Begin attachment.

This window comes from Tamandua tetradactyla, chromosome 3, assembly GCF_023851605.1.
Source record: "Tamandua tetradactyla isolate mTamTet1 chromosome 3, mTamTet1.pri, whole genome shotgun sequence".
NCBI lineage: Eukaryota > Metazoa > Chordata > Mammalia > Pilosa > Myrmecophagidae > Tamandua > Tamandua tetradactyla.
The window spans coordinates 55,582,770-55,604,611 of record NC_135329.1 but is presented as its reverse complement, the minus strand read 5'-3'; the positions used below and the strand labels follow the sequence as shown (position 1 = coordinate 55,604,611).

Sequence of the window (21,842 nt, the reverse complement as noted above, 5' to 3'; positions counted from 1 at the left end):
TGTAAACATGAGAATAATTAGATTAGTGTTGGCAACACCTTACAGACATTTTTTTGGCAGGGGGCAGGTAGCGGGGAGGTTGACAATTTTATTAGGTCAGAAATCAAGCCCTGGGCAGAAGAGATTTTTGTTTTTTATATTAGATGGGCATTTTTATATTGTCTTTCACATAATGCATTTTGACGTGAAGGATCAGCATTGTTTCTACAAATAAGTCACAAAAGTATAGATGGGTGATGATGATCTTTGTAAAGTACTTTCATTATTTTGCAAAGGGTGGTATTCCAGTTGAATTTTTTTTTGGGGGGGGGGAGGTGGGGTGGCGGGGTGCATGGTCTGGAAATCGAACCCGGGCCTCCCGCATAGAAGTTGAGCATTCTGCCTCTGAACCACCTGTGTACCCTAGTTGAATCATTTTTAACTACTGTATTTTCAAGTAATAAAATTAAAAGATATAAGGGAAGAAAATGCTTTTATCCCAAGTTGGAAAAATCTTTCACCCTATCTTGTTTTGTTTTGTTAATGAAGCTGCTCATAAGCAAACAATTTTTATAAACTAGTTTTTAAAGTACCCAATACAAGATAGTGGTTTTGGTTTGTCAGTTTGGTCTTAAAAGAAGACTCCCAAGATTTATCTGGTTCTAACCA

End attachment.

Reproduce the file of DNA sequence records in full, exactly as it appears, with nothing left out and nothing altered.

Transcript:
This window comes from Tamandua tetradactyla, chromosome 3, assembly GCF_023851605.1.
Source record: "Tamandua tetradactyla isolate mTamTet1 chromosome 3, mTamTet1.pri, whole genome shotgun sequence".
NCBI lineage: Eukaryota > Metazoa > Chordata > Mammalia > Pilosa > Myrmecophagidae > Tamandua > Tamandua tetradactyla.
The window spans coordinates 55,582,770-55,604,611 of record NC_135329.1 but is presented as its reverse complement, the minus strand read 5'-3'; the positions used below and the strand labels follow the sequence as shown (position 1 = coordinate 55,604,611).

Sequence of the window (21,842 nt, the reverse complement as noted above, 5' to 3'; positions counted from 1 at the left end):
TGTAAACATGAGAATAATTAGATTAGTGTTGGCAACACCTTACAGACATTTTTTTGGCAGGGGGCAGGTAGCGGGGAGGTTGACAATTTTATTAGGTCAGAAATCAAGCCCTGGGCAGAAGAGATTTTTGTTTTTTATATTAGATGGGCATTTTTATATTGTCTTTCACATAATGCATTTTGACGTGAAGGATCAGCATTGTTTCTACAAATAAGTCACAAAAGTATAGATGGGTGATGATGATCTTTGTAAAGTACTTTCATTATTTTGCAAAGGGTGGTATTCCAGTTGAATTTTTTTTTGGGGGGGGGGAGGTGGGGTGGCGGGGTGCATGGTCTGGAAATCGAACCCGGGCCTCCCGCATAGAAGTTGAGCATTCTGCCTCTGAACCACCTGTGTACCCTAGTTGAATCATTTTTAACTACTGTATTTTCAAGTAATAAAATTAAAAGATATAAGGGAAGAAAATGCTTTTATCCCAAGTTGGAAAAATCTTTCACCCTATCTTGTTTTGTTTTGTTAATGAAGCTGCTCATAAGCAAACAATTTTTATAAACTAGTTTTTAAAGTACCCAATACAAGATAGTGGTTTTGGTTTGTCAGTTTGGTCTTAAAAGAAGACTCCCAAGATTTATCTGGTTCTAACCA